The Nonprofit Marketing Blog

Get Ready for a Major Gifts Fundraising Attitude Adjustment

Your major gifts fundraising program offers the most bang for your fundraising budget’s buck, costing just five to 10 cents for every dollar received, versus 25 to 30 cents for annual or direct mail fundraising. The giving history in your donor management system can help you decide where to focus your limited time and resources. Pay close attention to those higher-dollar and long-term donors. They’re your best prospects.

But before you and your team head out to make that big ask, check your collective prospecting attitudes and adjust accordingly for maximum success. In our Nonprofit 911 webinar 5 Steps to Start a Major Gifts Program, nonprofit expert Gail Perry shared three ways to reframe fundraising to get everyone’s head in the game.

1. Major gifts are an investment in time and relationships.

Getting to yes with a major donor is about building relationships first and money second. Ask too soon and the donor will feel ambushed and show you the door—if you’re lucky, maybe with a small “go away” gift. Accept that you’re investing—not “spending”—time to learn about your donor and build a solid relationship. The more time you invest, the more money they’ll give to your cause.

Tip: Your donor management system offers a great snapshot of your organization’s relationship with major prospects, including important info like contact and giving history, event and volunteer participation, even their relationships with your other donors.

2. Fundraising doesn’t equal “selling.”

A lot of board members shy away from fundraising because they think it’s just a sales pitch. Or they think they need to create a fancy presentation to “sell” the donor on your cause. Remind your team that a major gift really isn’t about money. (Surprise!) It’s about welcoming that generous person into your organization so they feel like an engaged insider who loves and supports your mission.

Tip: The entire team can easily track their cultivation activities—everything from quick phone calls to daylong field trips—in your donor management system so it’s accessible to all. This helps you avoid duplicating efforts or forgetting important things like sending follow-up emails or invitations.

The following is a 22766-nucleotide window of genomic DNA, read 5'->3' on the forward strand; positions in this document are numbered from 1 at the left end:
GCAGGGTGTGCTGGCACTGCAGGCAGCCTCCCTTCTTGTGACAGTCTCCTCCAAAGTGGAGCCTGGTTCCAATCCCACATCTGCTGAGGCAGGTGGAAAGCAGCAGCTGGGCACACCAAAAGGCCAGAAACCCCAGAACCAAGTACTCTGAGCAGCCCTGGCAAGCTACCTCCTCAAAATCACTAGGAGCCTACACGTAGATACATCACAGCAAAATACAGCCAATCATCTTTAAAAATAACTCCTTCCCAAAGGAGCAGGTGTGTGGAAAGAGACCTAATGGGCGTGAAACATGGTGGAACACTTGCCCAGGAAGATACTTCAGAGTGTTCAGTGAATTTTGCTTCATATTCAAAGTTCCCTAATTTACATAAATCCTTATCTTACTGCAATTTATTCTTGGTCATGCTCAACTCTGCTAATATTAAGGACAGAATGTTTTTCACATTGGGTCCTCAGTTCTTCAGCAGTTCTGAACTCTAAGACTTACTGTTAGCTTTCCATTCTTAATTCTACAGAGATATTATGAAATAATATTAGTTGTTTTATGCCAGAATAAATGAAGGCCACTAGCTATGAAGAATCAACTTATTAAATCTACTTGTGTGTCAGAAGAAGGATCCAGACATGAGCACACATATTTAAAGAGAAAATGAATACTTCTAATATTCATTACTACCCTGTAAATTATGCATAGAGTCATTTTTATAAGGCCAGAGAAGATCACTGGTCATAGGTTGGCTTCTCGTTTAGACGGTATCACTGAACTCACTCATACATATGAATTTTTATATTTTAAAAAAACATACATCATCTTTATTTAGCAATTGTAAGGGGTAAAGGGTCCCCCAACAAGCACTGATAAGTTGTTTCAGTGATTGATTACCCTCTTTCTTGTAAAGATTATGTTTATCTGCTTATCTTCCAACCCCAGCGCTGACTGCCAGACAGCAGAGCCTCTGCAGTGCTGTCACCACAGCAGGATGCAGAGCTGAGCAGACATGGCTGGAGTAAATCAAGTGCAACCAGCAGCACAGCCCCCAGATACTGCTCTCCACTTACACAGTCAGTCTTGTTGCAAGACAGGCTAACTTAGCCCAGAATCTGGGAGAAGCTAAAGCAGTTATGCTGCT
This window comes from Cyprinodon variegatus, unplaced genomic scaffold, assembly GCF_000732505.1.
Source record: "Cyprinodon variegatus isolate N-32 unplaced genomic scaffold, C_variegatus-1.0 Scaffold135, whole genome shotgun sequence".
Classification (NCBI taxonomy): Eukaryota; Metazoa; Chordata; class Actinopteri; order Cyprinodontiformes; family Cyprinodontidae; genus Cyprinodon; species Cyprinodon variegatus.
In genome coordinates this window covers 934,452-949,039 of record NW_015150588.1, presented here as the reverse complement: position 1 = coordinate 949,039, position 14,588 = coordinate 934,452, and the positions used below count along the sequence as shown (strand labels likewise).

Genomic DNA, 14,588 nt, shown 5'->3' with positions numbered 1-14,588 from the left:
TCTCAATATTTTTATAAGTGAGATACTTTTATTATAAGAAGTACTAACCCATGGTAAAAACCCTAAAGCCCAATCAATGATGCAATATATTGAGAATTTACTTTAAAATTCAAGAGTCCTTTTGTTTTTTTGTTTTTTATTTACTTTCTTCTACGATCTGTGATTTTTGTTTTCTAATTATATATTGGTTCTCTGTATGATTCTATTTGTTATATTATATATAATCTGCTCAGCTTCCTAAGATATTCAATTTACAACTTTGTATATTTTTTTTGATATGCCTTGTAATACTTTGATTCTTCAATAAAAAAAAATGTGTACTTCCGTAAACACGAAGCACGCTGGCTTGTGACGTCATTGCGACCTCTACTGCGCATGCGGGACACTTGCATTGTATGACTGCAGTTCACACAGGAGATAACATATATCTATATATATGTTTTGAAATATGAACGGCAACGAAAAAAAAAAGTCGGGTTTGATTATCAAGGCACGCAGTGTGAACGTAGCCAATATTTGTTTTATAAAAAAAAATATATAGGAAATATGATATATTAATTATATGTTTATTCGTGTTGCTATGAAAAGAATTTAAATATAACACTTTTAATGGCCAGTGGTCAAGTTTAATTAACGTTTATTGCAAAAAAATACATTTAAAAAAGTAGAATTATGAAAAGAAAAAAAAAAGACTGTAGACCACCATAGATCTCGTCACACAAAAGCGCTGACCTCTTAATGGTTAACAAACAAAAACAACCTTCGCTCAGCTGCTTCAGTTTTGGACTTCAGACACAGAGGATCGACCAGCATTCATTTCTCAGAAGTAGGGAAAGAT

3. Your personal attitudes about money make a difference.

This is a big one. A million-dollar fundraising mindset means having a positive attitude about money—and the people who have it to give. Lots of us hold notions that “people with money” are different or intimidating or even unsavory. Maybe you find the whole idea of asking for money distasteful or inappropriate. It’s time to drop that baggage.

The truth is your major gift prospects are lovely people who love your cause. (You know this because you’ve spent time identifying great prospects in your donor database and building those relationships!) Just like your low-dollar donors, these folks want to make a difference in the world and feel good helping your nonprofit succeed in its mission. The only difference is they have a greater capacity for support. Your major gift request gives them the opportunity to make that difference and feel great about it.

Tip: Launching a major gifts fundraising campaign feels doable when you start small. Identify a few donors in your database who’ve given above-average annual gifts, and then begin building those relationships.

For more of Gail Perry’s excellent advice, review the on-demand presentation: 5 Steps to Start a Major Gifts Fundraising Program.

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About This Blog

Linda Lombardi

We’re here to help you win hearts and minds—and donations.

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